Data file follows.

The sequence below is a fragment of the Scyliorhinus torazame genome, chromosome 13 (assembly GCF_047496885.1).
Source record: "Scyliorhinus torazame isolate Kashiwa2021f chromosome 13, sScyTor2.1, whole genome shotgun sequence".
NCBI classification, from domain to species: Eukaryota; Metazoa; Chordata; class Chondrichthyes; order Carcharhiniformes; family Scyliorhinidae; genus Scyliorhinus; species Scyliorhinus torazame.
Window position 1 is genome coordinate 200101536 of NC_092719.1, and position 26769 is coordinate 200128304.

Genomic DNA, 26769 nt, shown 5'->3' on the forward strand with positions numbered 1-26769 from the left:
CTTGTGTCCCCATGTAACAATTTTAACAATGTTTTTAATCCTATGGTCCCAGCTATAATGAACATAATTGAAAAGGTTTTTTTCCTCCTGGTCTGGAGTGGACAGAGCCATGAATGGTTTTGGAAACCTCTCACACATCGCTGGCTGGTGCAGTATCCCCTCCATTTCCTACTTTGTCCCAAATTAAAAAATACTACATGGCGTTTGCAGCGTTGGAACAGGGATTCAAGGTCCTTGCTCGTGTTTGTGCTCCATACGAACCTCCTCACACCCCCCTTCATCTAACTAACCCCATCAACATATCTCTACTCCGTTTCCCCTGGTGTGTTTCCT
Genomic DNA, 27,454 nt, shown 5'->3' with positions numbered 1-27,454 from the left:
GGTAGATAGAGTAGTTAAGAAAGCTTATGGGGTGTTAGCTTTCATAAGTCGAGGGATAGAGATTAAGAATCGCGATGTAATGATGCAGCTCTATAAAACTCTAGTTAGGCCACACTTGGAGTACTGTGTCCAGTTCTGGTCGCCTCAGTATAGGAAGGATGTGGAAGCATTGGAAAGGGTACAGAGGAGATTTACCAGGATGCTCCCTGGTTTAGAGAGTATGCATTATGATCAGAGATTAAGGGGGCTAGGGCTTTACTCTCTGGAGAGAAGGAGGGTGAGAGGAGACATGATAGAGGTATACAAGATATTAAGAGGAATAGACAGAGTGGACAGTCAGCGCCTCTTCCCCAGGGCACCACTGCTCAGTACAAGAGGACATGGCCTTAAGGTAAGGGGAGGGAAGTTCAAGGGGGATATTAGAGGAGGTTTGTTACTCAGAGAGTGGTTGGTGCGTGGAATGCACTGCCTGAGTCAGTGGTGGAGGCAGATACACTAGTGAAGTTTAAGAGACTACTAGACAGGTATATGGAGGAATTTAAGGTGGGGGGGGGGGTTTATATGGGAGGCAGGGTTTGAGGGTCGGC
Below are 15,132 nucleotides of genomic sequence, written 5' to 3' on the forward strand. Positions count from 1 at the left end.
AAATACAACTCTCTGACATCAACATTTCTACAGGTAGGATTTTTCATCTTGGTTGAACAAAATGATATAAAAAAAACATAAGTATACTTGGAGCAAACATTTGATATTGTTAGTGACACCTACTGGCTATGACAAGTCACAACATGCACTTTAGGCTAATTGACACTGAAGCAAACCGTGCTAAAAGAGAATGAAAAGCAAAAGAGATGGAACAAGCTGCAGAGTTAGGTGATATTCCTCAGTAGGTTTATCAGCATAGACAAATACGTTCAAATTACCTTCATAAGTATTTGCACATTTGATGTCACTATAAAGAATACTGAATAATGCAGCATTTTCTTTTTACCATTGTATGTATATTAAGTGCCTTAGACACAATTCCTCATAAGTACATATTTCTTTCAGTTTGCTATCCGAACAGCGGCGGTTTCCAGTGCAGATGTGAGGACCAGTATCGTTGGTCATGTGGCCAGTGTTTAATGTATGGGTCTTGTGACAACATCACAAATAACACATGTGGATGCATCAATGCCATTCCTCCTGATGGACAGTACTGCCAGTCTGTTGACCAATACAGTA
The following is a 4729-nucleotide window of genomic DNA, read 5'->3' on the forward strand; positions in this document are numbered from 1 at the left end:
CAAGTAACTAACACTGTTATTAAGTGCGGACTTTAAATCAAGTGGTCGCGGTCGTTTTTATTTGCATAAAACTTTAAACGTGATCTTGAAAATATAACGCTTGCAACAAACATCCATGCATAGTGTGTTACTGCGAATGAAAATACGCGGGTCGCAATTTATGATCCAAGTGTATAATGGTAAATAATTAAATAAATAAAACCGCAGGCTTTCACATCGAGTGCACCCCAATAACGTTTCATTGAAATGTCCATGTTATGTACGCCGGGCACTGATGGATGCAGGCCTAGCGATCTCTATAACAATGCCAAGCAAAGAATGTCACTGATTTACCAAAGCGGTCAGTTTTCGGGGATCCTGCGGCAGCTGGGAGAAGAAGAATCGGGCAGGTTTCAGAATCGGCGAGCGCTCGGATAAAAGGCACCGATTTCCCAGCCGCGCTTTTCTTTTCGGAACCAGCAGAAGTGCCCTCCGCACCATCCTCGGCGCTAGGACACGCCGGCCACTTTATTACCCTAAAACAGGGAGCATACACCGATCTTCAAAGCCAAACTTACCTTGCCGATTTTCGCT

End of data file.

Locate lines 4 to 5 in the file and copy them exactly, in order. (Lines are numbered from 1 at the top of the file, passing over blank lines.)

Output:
Window position 1 is genome coordinate 200101536 of NC_092719.1, and position 26769 is coordinate 200128304.

Genomic DNA, 26769 nt, shown 5'->3' on the forward strand with positions numbered 1-26769 from the left: